It’s beginning to look a lot like…
…every other day here on the hill.
I’m certain we’re seen as “grinchy” or “scrooge-like” because there are no Christmas decorations. There are no special holiday goodies, no carols and no presents. No, not even one.
It’s hard to explain and even when we do there is little if any comprehension by the listener. How can you just “NOT do Christmas”? Believe me, it’s no easy feat.
I would like to hibernate (completely) from the day after Thanksgiving to New Years day, avoiding human contact. That way I wouldn’t feel like a complete and utter freak or a veritable heathen. But that’s next to impossible.
And, while it is quite possible that some sort of explanation would help, I have yet to find the words that explain my convictions and beliefs without being offensive to someone else.
I feel uncomfortable talking about it with other people. The whole topic is incredibly divisive, and we’ve had more than one person get overly irate at our beliefs. (or lack thereof) We’ve never tried to proselytize anyone or “correct” their own beliefs. (well, it is entirely possible that it sounded like we were sermonizing, or trying to change someone’s mind when we’ve made attempts to explain) Our children have developed their own celebrations with their extended families. (with our blessing, I might add) Honestly, most of the time, we try to avoid the conversation at all costs. (which, I am sure has led to more than one serious mis-understanding)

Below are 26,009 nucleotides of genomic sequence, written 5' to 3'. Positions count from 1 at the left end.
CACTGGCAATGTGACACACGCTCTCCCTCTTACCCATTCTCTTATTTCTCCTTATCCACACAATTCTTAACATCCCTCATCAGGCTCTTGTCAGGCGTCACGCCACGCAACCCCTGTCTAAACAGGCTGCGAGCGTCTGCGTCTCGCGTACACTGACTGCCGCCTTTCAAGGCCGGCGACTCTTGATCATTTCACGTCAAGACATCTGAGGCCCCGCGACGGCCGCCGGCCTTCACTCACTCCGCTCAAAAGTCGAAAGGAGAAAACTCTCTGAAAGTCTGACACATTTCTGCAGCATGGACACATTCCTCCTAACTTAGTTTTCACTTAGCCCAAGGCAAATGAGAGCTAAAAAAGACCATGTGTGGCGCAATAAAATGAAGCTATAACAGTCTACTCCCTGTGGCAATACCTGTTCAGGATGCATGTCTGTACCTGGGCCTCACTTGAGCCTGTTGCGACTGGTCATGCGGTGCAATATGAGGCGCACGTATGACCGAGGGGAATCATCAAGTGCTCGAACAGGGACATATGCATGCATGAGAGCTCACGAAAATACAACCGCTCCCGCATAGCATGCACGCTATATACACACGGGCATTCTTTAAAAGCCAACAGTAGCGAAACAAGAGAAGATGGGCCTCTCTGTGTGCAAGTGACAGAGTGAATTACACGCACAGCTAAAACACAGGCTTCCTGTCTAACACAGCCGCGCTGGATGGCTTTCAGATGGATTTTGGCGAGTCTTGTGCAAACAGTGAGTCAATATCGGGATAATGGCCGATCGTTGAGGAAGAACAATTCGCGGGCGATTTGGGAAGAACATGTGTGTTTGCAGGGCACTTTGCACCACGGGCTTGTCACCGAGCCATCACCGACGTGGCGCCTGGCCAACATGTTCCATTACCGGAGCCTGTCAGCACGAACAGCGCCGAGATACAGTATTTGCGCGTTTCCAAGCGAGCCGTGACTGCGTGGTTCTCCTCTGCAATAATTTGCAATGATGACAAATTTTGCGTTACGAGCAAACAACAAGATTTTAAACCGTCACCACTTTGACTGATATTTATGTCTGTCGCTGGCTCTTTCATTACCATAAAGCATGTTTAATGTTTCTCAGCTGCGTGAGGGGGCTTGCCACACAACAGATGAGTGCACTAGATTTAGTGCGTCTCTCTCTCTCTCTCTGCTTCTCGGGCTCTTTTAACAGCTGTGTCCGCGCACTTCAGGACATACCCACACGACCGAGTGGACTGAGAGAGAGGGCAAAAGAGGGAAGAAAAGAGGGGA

When you strip away all the commercialism, the myths/legends and the mish-mash of religion of the holiday as well as all the pagan traditions, you are left with…well, just another day in winter. And, while the festive nature of the season is appealing, and the special treats and colorful decorations are both delectable and delightful, we choose to leave the celebrating to others.
And, I really hope that everyone can understand that!
So…it’s been just another week of quasi-hibernation here on the hill.
|dull December day|
December is a rather dull time around the old homestead. Everything and everyone seem to be in a waiting mode. That won’t last long. We will spend the last week of the year plotting and planning for next season. The ewes are actually in count-down mode (if sheep could count) until the lambs start arriving the first week of January. We should be thinking about putting something in the hoophouses, but the weather is supposed to turn bitterly cold, so more waiting may be prudent.
The Boss has been using the slow time to do those small jobs of maintenance and repair that get overlooked during the season. Which explained the ladder sticking out of the barn the other day. By changing out the light fixtures, we can be far more energy efficient and have better illumination. This will be incredibly handy during those middle of the night lambing sessions!
|putting in new light fixtures|
And, speaking of sheep…the ewes spend the winter grazing next to the house. There’s not much grass left at this point, so they just wander out and enjoy the view as they ruminate. One of the nice things about having them so close is that I can observe the flock without trekking out in the weather. As a matter of fact, I can see them from the kitchen window. And, it seems that I spend an awful lot of time at the kitchen sink.
|out the kitchen window|
But more than once I would look out the window only to think there was something amiss. It wasn’t until I had hurriedly thrown on my coat and boots and rushed out the backdoor that I would realize there wasn’t a problem at all.